FOM: "The Complete Theory of Everything"
Stephen G Simpson
simpson at math.psu.edu
Fri Oct 31 11:20:32 EST 1997
There is a vast gulf between the foundational point of view and the
typical pure mathematician's point of view. I'd like to illustrate
this with an extreme example, namely the divergent views of Harvey's
"The Complete Theory of Everything: Validity in the Universal Domain"
which is available at
Harvey's motivation was (of course) foundational, going all the way
back to Frege's original purpose in inventing first order logic, in
the late 19th century. Frege's intention was also (of course)
foundational: to give a precise analysis of the philosophical notion
of logical validity, by setting up formal axioms and rules to capture
this. Much later Frege's analysis was nonconstructively vindicated by
the G"odel completeness theorem. Harvey revisits and critically
reexamines Frege's work from a fresh perspective, which Frege himself
might have found congenial.
Harvey's new twist on Frege is that, while first order logic captures
validity in structures whose domain is a set, it arguably does not
capture validity in the universal domain, which consists of absolutely
everything that exists. This is because the universal domain arguably
has certain indiscernibility properties which, for instance, prevent
it from being linearly ordered. Harvey writes down appropriate and
elegant axioms for the universal domain and then proves completeness
of the resulting axiom system. It's a clever proof, using familiar
techniques of model theory in a novel way. And it's a striking
result, which says something of basic philosophical importance about
logical validity. As might be expected, philosophers interested in
mathematical logic have been captivated. Also as might be expected,
pure mathematicians have been largely indifferent, although some of
them also get the point.
Recently Harvey visited Anand's university and spoke about "The
Complete Theory of Everything" as well as other results in f.o.m.
Here is Anand's somewhat patronizing description of the encounter.
Read this carefully:
Harvey - you told me some results when you were in Urbana. What I
remember is something about the first order validities in a
structure in which both a linear ordering and pairing function are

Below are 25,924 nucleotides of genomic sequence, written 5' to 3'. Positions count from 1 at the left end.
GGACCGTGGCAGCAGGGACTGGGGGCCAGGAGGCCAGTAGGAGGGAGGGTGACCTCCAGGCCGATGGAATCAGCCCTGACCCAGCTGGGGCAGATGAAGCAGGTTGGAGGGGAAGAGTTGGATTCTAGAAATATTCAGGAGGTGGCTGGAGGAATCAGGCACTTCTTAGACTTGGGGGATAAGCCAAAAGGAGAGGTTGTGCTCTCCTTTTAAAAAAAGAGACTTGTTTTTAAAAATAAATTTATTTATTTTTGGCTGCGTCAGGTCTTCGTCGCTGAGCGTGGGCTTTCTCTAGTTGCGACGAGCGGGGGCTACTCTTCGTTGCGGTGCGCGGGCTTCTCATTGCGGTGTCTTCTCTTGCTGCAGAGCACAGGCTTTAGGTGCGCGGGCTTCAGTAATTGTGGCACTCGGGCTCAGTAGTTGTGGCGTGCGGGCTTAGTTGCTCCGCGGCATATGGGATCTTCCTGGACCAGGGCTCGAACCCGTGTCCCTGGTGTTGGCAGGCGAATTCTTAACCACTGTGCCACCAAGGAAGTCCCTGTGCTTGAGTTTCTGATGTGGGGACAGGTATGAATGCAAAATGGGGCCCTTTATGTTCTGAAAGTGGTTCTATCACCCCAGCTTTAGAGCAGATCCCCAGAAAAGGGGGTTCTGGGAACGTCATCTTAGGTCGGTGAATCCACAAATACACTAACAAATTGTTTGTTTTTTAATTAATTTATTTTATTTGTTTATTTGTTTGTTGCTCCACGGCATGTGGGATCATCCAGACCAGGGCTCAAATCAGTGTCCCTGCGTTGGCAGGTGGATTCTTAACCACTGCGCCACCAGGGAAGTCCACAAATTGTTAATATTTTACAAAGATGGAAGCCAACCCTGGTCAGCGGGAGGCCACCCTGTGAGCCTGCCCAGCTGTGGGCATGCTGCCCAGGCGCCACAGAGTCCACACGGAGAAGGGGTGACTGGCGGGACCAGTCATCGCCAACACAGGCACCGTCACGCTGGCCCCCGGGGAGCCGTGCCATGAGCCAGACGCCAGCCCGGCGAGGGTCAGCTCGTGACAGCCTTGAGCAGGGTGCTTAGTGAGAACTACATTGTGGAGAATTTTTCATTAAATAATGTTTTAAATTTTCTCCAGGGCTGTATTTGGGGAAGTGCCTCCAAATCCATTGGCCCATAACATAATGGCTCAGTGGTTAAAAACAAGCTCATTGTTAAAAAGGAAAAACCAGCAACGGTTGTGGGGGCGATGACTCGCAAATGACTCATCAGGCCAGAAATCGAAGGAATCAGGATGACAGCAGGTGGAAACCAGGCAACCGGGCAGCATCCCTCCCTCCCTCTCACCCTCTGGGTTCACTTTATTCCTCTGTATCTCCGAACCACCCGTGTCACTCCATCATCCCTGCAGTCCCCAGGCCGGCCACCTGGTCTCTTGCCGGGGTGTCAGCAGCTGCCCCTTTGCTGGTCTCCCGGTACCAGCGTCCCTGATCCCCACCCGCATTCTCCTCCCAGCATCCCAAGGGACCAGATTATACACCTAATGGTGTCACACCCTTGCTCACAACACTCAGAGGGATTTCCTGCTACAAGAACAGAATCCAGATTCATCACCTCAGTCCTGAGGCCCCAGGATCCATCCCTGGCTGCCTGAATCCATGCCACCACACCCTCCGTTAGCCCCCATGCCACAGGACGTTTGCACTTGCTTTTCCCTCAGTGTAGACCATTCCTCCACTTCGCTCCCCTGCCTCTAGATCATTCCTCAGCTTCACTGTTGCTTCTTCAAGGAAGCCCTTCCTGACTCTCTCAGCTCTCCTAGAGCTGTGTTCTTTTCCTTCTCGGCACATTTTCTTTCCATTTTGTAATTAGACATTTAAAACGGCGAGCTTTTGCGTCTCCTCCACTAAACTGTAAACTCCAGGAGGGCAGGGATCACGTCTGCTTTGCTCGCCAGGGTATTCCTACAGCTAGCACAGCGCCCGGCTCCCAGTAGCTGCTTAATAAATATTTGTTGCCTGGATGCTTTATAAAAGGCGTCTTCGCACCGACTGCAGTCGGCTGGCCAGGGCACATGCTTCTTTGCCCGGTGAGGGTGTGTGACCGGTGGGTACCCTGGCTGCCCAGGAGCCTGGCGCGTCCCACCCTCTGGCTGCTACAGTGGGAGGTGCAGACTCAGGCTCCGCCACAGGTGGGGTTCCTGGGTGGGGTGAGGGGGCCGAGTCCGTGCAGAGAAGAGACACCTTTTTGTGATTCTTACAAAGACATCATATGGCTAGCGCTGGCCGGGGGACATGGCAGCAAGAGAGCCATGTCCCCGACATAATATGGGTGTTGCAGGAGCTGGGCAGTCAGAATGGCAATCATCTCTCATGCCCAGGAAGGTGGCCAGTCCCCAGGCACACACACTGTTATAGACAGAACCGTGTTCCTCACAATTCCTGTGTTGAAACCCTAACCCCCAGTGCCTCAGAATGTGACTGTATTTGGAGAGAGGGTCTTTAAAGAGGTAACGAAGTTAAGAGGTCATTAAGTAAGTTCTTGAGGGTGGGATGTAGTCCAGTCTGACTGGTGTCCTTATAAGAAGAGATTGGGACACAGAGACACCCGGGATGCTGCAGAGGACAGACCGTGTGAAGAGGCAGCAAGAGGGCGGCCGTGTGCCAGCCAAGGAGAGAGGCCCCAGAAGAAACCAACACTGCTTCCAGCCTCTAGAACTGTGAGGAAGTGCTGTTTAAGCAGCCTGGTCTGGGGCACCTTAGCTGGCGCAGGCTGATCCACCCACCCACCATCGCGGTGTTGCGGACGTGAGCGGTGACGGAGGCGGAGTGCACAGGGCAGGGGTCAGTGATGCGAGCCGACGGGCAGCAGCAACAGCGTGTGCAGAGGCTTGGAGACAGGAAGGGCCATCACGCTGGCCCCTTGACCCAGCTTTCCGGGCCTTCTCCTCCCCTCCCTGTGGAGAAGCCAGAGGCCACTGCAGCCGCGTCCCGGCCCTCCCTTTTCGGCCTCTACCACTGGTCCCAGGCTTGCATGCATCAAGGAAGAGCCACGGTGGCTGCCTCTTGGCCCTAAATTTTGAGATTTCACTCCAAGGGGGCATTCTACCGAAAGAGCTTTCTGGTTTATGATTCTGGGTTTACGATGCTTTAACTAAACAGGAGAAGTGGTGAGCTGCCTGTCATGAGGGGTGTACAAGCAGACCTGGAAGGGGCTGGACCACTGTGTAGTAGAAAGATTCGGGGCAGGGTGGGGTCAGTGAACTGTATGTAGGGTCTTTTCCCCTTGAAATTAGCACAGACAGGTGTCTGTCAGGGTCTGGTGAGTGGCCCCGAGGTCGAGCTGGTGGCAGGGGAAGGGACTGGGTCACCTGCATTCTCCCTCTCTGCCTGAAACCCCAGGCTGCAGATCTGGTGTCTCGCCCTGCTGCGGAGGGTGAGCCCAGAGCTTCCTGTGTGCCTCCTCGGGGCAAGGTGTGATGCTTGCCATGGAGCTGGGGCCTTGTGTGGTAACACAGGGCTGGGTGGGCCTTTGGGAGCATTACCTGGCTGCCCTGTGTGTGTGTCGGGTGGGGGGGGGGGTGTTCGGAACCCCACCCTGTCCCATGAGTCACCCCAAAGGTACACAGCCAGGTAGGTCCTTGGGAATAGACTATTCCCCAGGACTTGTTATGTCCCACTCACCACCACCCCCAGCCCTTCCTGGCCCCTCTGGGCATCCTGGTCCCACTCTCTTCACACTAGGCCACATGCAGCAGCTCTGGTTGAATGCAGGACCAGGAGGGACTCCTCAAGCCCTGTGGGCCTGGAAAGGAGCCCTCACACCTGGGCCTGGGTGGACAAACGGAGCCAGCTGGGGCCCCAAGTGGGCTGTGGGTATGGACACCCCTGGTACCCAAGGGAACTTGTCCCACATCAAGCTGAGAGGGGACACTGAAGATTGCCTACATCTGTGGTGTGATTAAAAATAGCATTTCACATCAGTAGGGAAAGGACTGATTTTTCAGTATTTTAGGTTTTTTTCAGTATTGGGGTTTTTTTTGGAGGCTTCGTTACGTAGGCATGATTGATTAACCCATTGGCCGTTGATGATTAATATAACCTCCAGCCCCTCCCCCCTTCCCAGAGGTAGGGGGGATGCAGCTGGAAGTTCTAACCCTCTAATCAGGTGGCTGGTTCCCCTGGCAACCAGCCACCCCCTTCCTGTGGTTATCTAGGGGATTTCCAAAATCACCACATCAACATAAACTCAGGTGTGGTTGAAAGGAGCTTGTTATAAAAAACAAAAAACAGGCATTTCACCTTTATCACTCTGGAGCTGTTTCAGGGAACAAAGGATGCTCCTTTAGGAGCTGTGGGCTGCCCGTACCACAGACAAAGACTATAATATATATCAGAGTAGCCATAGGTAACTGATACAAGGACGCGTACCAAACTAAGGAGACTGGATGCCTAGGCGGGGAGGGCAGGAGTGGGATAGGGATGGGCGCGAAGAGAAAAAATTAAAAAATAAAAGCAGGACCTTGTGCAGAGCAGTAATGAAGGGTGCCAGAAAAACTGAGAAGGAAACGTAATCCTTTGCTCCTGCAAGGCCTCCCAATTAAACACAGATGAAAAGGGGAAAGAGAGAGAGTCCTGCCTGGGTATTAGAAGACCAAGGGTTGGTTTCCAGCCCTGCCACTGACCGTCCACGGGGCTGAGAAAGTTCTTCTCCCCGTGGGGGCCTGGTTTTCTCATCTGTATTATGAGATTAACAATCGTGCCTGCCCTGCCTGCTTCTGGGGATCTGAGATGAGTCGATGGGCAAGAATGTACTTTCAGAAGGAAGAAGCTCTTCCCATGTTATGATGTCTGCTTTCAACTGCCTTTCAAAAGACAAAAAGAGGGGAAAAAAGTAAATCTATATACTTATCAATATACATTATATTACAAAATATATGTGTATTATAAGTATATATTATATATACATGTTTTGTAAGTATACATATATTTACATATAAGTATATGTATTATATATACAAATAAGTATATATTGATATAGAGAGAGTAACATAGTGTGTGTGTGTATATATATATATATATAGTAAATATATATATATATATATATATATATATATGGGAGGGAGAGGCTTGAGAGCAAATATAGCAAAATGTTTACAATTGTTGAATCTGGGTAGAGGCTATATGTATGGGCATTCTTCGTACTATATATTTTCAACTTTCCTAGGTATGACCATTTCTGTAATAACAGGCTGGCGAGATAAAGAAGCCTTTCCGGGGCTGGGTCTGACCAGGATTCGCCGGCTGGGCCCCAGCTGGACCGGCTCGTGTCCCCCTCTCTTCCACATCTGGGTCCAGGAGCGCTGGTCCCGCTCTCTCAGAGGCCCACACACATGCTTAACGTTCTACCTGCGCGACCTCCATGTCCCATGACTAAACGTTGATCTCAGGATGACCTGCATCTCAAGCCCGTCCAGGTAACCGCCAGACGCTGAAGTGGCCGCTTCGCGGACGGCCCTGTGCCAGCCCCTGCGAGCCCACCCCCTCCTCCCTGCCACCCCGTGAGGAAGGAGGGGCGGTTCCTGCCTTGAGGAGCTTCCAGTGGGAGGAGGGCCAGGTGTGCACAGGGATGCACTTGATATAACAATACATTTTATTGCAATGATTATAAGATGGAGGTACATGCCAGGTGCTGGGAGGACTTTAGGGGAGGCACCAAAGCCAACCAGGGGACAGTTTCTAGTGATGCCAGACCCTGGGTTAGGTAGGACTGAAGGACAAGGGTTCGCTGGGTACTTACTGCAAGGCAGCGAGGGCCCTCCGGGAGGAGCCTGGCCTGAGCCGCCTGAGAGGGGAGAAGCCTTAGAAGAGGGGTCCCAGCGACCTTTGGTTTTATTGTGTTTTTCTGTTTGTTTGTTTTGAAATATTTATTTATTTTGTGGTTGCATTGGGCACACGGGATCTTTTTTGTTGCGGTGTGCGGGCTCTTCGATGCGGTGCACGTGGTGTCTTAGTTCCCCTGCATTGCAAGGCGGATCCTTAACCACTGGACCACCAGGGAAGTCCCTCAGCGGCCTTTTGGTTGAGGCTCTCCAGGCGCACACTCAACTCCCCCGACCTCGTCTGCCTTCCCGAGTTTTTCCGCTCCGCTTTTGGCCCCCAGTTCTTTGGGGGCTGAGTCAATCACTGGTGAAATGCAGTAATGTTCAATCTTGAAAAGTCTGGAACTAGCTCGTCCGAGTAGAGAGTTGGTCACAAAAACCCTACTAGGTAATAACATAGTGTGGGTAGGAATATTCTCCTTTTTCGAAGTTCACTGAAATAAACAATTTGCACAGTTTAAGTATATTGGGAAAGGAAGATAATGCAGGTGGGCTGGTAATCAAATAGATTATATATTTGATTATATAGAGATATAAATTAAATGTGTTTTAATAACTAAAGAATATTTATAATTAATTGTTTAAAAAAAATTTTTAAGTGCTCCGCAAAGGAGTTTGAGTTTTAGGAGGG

defined. I recall it being an interesting result. The abstract you
sent around (list of your recent talks) is too vague. In any case,
if I remember, this looked like a nice result firmly in the sphere
of modern model theory (which by the way doesn't need to be
marketed as the "theory of everything" ). Anyway I'd like to know
What I see here is that Anand, being a pure mathematician who uses
model-theoretic methods in his own pure mathematical research, is
readily able to grasp and remember the technical details of Harvey's
proof (indiscernibles, linear orderings, pairing functions, etc.) And
Anand appreciates this technical, mathematical, model-theoretic
aspect; he finds it "nice". But Anand is totally turned off by and
left completely cold by the foundational aspect, i.e. the analysis of
validity in the universal domain. To Anand's mind, the foundational
aspect of Harvey's result is comprehensible only as a marketing ploy.
In short, Anand just doesn't get it.
It's also interesting to observe the applied model theorists' reaction
to other foundational programs and results. Anand's expressed reaction
to "The Complete Theory of Everything" is similar to his expressed
reaction to Reverse Mathematics:
Rather paradoxically (and provocatively), from what I understand of
results in reverse mathematics, I tend to view the results as quite
interesting from the mathematical point of view, but just a
curiosity from the foundational point of view. But I'd be happy to
revise my judgement after looking at Steve's book.
In other words, Anand finds the purely mathematical, technical details
of Reverse Mathematics amusing at some level. But the foundational
aspects of Reverse Mathematics (including a rich and precise analysis
of various classical f.o.m. programs such as finitistic reductionism a
la Hilbert, predicative reductionism a la Weyl, etc., and the
limitations of these programs with respect to mathematical practice)
is totally alien to Anand. Once again, Anand probably regards the
invocation of Hilbert and Weyl as nothing but a marketing ploy. Once
again, Anand just doesn't get it.
I view these remarks by Anand as excellent examples of the typical
pure mathematician's mindset with respect to foundational issues. Or
maybe they are representative of a similar but more combative mindset,
such as might be expressed by a pure mathematician's adoring little
I hope that nobody here is offended by what Anand and I have said. In
my opinion, these revealing exchanges are one of the fascinating
aspects of what has been going on here in the FOM list. I want this
to continue and grow. Hurrah for the FOM list!
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